pygame already has a sub-surface, which is part of a larger surface. Sub-surfaces refer to the same pixels as the surface they come from, and share the same Interface as a Surface. It's good for doing sprite sheets, where you save one file with many smaller images - but then being able to manipulate them as if you loaded the images as smaller separate surfaces.

However, sometimes we would like to operate on a whole bunch of smaller surfaces stuck together. This is what I'd like to call a Super Surface - a collection of smaller surfaces which can act as one big surface. It's a complementary idea to the sub-surface, and intuitively it should be there... but it's not yet.

Unfortunately it's a lot harder to code a Super Surface compared to a sub-surface. Since a Super Surface would need to have all the surface affecting routines changed to work with it.

For example, everything in the draw modules would need to be redone. So would all of the surface methods. So when you draw a line on a super surface, it should affect all of the sub-surfaces.

How can Super Surfaces be implemented.

Still trying to think of a simple/clever way of implementing it efficiently, without having to recode all of the drawing/blitting routines. However, just like how sub-surfaces in pygame can simplify code immensely - so too will Super Surfaces.

One method, might be to do a rect translation, and then broadcast the translated method calls over the sub surfaces of the Super Surface. So we translate the rects into the sub-surface coordinate space from the Super Surfaces coordinate space.

I'm not so sure if we can get a function pointer to a method from within the function pointer itself with the python C API. This would simplify it, because the translate-and-broadcast functionality could be implemented in one place and reused within all of the various surface affecting routines automatically. Something to research...

Common methods for implementing tiling engines.

Super Surfaces share a lot of the same properties a tiling engine. So how are tiling engines implemented?

A common way for tiling engines to work is to have the images being placed in a grid, and for each of the sub-surfaces to be the same size. So the image at [0][0] in the array is at those coordinates. This simplifies the implementation, but is not very flexible. A slightly more complex way to implement it is to have each sub surface have its position stored relative to the super surface. This complicates the clipping a little, and for speedy use it really requires a spatial hash... like a quadtree.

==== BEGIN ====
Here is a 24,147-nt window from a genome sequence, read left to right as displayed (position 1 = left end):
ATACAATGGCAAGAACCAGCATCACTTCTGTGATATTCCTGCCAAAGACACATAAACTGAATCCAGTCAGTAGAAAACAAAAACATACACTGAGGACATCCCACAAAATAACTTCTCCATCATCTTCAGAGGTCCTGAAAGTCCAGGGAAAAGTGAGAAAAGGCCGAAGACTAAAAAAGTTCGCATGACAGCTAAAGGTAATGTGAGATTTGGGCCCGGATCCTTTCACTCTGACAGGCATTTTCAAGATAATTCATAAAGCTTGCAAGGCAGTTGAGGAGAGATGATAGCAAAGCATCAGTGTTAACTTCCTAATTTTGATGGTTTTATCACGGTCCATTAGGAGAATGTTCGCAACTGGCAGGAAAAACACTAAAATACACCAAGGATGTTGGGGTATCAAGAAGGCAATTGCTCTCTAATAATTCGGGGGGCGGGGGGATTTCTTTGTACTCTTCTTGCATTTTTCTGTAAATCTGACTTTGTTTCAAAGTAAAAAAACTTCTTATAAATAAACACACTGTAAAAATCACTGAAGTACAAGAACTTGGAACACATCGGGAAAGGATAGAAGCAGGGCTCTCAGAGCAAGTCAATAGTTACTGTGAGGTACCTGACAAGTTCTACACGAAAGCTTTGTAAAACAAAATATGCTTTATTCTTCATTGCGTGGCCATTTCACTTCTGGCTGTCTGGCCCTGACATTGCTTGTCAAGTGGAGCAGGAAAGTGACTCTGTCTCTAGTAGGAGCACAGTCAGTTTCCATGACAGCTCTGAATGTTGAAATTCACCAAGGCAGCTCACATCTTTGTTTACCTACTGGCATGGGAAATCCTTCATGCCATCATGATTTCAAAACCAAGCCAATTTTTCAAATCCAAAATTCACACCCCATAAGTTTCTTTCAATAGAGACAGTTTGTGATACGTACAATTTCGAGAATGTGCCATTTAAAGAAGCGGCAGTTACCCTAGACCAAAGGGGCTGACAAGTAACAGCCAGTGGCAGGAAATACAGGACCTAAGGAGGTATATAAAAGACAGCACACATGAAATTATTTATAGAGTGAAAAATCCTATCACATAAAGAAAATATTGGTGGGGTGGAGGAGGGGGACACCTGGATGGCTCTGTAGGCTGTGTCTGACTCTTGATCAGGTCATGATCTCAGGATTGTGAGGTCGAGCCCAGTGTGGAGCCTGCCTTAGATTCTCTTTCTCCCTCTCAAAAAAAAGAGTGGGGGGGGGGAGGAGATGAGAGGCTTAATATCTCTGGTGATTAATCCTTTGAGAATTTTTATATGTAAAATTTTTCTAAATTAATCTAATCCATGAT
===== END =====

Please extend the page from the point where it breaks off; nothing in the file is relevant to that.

So I'm thinking of doing the more free form implementation... probably just a naive implementation to start with... then perhaps a quatree version as an improvement. It would be better to use a spatial hash more efficient at moving elements - but that could be a third improvement.

Use cases for Super Surfaces

Use cases include viewing massive images. Much graphics hardware has texture size limits, so it is common to combine many smaller textures when drawing larger images.

Another common use case is for 'tile engines'. Where tile engines show a larger image made up of many smaller images.

To allow using different image formats for different parts of an image is another use case. For example, a piece of the image which is just black only needs a few bytes to represent the image... it does not need 32bits per pixel. Whereas the part of the image which includes a persons face with 50% transparency will require 32bits per pixel for sure. This will save memory, and increase speed. It increases speed, because it is possible less memory bandwidth means faster operations. Also, less complicated blending - or more optimized blitting can happen (eg, fast 8 bit Run Length Encoding blitters). This should be possible with no extra effort from the programmer too.

Finally, by using smaller sub-surfaces it in effect becomes a tiling engine automatically. Tiling in graphics is used to split operations up easily. This gives memory, and speed advantages. By processing a tile at a time - you only need to have those tiles in memory at that time. It also gives easy parallelism, since the separate tiles are a form of data parallelism (which is the easiest type). For some hardware, it is possible to use parallelism when the surfaces are kept separate.

I'm interested in any comments, especially if you've made a tiling engine like this before?

Wednesday, March 03, 2010

Why bzr and launchpad? launchpad is open source

Why bzr and launchpad? Bzr AND Launchpad are open source.

launchpad: open source
github: closed source
sourceforge: closed source (was open source in the past)
bitbucket: closed source
googlecode: closed source

You can submit changes to launchpad at: dev.launchpad.net. As well as (submit launchpad bugs) and feature requests against it if you don't want to make the patch yourself.

When there is a good open source alternative, I always choose the good open source option. I initially had problems with bzr a couple of years ago... but it has been quite good to me over the last couple of months. So I'm moving over all of my projects from other version control hosting services to launchpad.

Of course bzr and launchpad are also written in python (with selected optional C optimizations), so that makes for happy hacking :)

update: reported a bug here about the 'can not find source code easily on launchpad' issue. Any other issues with launchpad?

Monday, March 01, 2010

London code dojo - 4th March '10 18:30 – 21:30 (ish).

Details, and booking here: http://ldnpydojo.eventwax.com/7th-london-python-code-dojo

"""What is a coding dojo? This is a coding dojo.

Last time we attempted to refactor the various adventure game solutions from the January dojo. Whilst interesting, perhaps refactoring isn’t that exciting an activity for a dojo :-). Nevertheless, people seemed to be having fun and we did achieve our goal of a “one true” adventure game code base that allows us to define and navigate around a game world. The code can be found here: http://github.com/ntoll/code-dojo/tree/master/adventure/week2/.